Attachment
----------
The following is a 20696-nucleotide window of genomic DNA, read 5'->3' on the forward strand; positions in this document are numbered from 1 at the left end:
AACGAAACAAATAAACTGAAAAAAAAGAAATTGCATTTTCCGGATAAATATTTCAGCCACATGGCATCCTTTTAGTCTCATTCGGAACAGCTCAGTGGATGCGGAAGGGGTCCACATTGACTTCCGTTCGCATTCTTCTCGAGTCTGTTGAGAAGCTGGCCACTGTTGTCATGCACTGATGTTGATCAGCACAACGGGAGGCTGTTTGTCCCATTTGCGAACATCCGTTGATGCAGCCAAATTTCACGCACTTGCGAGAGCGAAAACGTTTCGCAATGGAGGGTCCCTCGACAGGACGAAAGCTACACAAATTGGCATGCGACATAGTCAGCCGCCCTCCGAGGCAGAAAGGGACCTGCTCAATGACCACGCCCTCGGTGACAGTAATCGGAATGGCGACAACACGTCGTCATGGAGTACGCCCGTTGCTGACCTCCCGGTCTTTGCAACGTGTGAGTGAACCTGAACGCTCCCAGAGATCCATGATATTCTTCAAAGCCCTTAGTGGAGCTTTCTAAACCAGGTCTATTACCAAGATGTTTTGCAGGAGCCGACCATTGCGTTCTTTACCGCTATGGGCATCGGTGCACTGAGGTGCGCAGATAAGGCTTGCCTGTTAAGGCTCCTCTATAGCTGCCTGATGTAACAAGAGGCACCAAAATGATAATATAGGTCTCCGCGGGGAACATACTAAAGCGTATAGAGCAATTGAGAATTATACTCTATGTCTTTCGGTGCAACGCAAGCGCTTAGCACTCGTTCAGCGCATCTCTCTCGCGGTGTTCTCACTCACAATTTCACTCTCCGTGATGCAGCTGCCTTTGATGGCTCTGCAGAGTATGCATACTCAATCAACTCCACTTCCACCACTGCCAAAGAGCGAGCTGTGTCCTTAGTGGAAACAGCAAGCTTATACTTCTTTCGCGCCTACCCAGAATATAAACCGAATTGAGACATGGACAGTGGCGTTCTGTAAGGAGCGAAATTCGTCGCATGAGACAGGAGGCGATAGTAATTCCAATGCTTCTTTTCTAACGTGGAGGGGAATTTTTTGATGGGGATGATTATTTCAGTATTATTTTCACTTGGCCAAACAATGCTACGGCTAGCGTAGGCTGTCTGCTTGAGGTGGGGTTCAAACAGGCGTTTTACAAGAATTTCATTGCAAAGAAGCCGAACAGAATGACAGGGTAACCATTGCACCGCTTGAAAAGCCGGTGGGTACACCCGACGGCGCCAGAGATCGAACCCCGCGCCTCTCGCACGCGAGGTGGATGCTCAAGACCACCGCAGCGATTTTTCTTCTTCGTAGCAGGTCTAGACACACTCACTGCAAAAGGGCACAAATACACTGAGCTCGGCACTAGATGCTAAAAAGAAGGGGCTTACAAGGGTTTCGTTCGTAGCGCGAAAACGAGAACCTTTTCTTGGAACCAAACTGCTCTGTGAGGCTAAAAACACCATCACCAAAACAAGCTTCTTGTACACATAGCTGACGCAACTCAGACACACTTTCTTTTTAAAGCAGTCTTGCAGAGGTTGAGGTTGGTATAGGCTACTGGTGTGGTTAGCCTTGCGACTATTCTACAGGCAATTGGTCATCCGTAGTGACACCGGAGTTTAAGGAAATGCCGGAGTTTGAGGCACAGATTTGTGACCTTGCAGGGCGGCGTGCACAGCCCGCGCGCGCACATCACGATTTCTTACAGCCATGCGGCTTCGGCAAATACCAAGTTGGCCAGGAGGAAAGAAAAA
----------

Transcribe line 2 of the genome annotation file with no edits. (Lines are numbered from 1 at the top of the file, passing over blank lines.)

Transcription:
AACGAAACAAATAAACTGAAAAAAAAGAAATTGCATTTTCCGGATAAATATTTCAGCCACATGGCATCCTTTTAGTCTCATTCGGAACAGCTCAGTGGATGCGGAAGGGGTCCACATTGACTTCCGTTCGCATTCTTCTCGAGTCTGTTGAGAAGCTGGCCACTGTTGTCATGCACTGATGTTGATCAGCACAACGGGAGGCTGTTTGTCCCATTTGCGAACATCCGTTGATGCAGCCAAATTTCACGCACTTGCGAGAGCGAAAACGTTTCGCAATGGAGGGTCCCTCGACAGGACGAAAGCTACACAAATTGGCATGCGACATAGTCAGCCGCCCTCCGAGGCAGAAAGGGACCTGCTCAATGACCACGCCCTCGGTGACAGTAATCGGAATGGCGACAACACGTCGTCATGGAGTACGCCCGTTGCTGACCTCCCGGTCTTTGCAACGTGTGAGTGAACCTGAACGCTCCCAGAGATCCATGATATTCTTCAAAGCCCTTAGTGGAGCTTTCTAAACCAGGTCTATTACCAAGATGTTTTGCAGGAGCCGACCATTGCGTTCTTTACCGCTATGGGCATCGGTGCACTGAGGTGCGCAGATAAGGCTTGCCTGTTAAGGCTCCTCTATAGCTGCCTGATGTAACAAGAGGCACCAAAATGATAATATAGGTCTCCGCGGGGAACATACTAAAGCGTATAGAGCAATTGAGAATTATACTCTATGTCTTTCGGTGCAACGCAAGCGCTTAGCACTCGTTCAGCGCATCTCTCTCGCGGTGTTCTCACTCACAATTTCACTCTCCGTGATGCAGCTGCCTTTGATGGCTCTGCAGAGTATGCATACTCAATCAACTCCACTTCCACCACTGCCAAAGAGCGAGCTGTGTCCTTAGTGGAAACAGCAAGCTTATACTTCTTTCGCGCCTACCCAGAATATAAACCGAATTGAGACATGGACAGTGGCGTTCTGTAAGGAGCGAAATTCGTCGCATGAGACAGGAGGCGATAGTAATTCCAATGCTTCTTTTCTAACGTGGAGGGGAATTTTTTGATGGGGATGATTATTTCAGTATTATTTTCACTTGGCCAAACAATGCTACGGCTAGCGTAGGCTGTCTGCTTGAGGTGGGGTTCAAACAGGCGTTTTACAAGAATTTCATTGCAAAGAAGCCGAACAGAATGACAGGGTAACCATTGCACCGCTTGAAAAGCCGGTGGGTACACCCGACGGCGCCAGAGATCGAACCCCGCGCCTCTCGCACGCGAGGTGGATGCTCAAGACCACCGCAGCGATTTTTCTTCTTCGTAGCAGGTCTAGACACACTCACTGCAAAAGGGCACAAATACACTGAGCTCGGCACTAGATGCTAAAAAGAAGGGGCTTACAAGGGTTTCGTTCGTAGCGCGAAAACGAGAACCTTTTCTTGGAACCAAACTGCTCTGTGAGGCTAAAAACACCATCACCAAAACAAGCTTCTTGTACACATAGCTGACGCAACTCAGACACACTTTCTTTTTAAAGCAGTCTTGCAGAGGTTGAGGTTGGTATAGGCTACTGGTGTGGTTAGCCTTGCGACTATTCTACAGGCAATTGGTCATCCGTAGTGACACCGGAGTTTAAGGAAATGCCGGAGTTTGAGGCACAGATTTGTGACCTTGCAGGGCGGCGTGCACAGCCCGCGCGCGCACATCACGATTTCTTACAGCCATGCGGCTTCGGCAAATACCAAGTTGGCCAGGAGGAAAGAAAAA